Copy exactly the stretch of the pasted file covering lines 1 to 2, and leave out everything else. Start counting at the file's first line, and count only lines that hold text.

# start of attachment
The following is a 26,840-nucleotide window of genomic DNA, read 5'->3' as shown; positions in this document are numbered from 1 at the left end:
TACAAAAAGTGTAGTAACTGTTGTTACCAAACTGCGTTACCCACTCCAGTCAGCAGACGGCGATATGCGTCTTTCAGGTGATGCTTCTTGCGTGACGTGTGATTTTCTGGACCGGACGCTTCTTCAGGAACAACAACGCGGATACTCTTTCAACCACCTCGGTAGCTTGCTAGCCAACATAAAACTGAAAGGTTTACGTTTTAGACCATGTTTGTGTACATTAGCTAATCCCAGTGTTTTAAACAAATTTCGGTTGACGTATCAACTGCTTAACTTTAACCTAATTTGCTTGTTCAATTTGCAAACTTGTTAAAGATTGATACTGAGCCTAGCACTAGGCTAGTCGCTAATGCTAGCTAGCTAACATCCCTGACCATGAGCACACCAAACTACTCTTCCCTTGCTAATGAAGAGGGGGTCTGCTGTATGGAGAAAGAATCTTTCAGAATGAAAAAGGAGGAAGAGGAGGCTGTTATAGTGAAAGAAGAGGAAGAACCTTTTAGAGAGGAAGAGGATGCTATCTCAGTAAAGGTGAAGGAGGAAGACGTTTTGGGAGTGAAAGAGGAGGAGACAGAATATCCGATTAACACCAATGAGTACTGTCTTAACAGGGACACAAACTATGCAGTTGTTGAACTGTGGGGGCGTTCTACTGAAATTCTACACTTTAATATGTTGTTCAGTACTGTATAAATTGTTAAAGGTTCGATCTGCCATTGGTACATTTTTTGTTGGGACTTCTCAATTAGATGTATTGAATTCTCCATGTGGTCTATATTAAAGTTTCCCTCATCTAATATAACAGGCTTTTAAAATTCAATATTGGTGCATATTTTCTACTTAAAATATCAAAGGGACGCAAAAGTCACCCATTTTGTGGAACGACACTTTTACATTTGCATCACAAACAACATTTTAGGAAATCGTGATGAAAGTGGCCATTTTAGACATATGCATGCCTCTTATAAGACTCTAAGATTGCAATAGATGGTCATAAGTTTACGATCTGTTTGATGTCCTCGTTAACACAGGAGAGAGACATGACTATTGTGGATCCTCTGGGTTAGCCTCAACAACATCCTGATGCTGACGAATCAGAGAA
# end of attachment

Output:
The following is a 26,840-nucleotide window of genomic DNA, read 5'->3' as shown; positions in this document are numbered from 1 at the left end:
TACAAAAAGTGTAGTAACTGTTGTTACCAAACTGCGTTACCCACTCCAGTCAGCAGACGGCGATATGCGTCTTTCAGGTGATGCTTCTTGCGTGACGTGTGATTTTCTGGACCGGACGCTTCTTCAGGAACAACAACGCGGATACTCTTTCAACCACCTCGGTAGCTTGCTAGCCAACATAAAACTGAAAGGTTTACGTTTTAGACCATGTTTGTGTACATTAGCTAATCCCAGTGTTTTAAACAAATTTCGGTTGACGTATCAACTGCTTAACTTTAACCTAATTTGCTTGTTCAATTTGCAAACTTGTTAAAGATTGATACTGAGCCTAGCACTAGGCTAGTCGCTAATGCTAGCTAGCTAACATCCCTGACCATGAGCACACCAAACTACTCTTCCCTTGCTAATGAAGAGGGGGTCTGCTGTATGGAGAAAGAATCTTTCAGAATGAAAAAGGAGGAAGAGGAGGCTGTTATAGTGAAAGAAGAGGAAGAACCTTTTAGAGAGGAAGAGGATGCTATCTCAGTAAAGGTGAAGGAGGAAGACGTTTTGGGAGTGAAAGAGGAGGAGACAGAATATCCGATTAACACCAATGAGTACTGTCTTAACAGGGACACAAACTATGCAGTTGTTGAACTGTGGGGGCGTTCTACTGAAATTCTACACTTTAATATGTTGTTCAGTACTGTATAAATTGTTAAAGGTTCGATCTGCCATTGGTACATTTTTTGTTGGGACTTCTCAATTAGATGTATTGAATTCTCCATGTGGTCTATATTAAAGTTTCCCTCATCTAATATAACAGGCTTTTAAAATTCAATATTGGTGCATATTTTCTACTTAAAATATCAAAGGGACGCAAAAGTCACCCATTTTGTGGAACGACACTTTTACATTTGCATCACAAACAACATTTTAGGAAATCGTGATGAAAGTGGCCATTTTAGACATATGCATGCCTCTTATAAGACTCTAAGATTGCAATAGATGGTCATAAGTTTACGATCTGTTTGATGTCCTCGTTAACACAGGAGAGAGACATGACTATTGTGGATCCTCTGGGTTAGCCTCAACAACATCCTGATGCTGACGAATCAGAGAA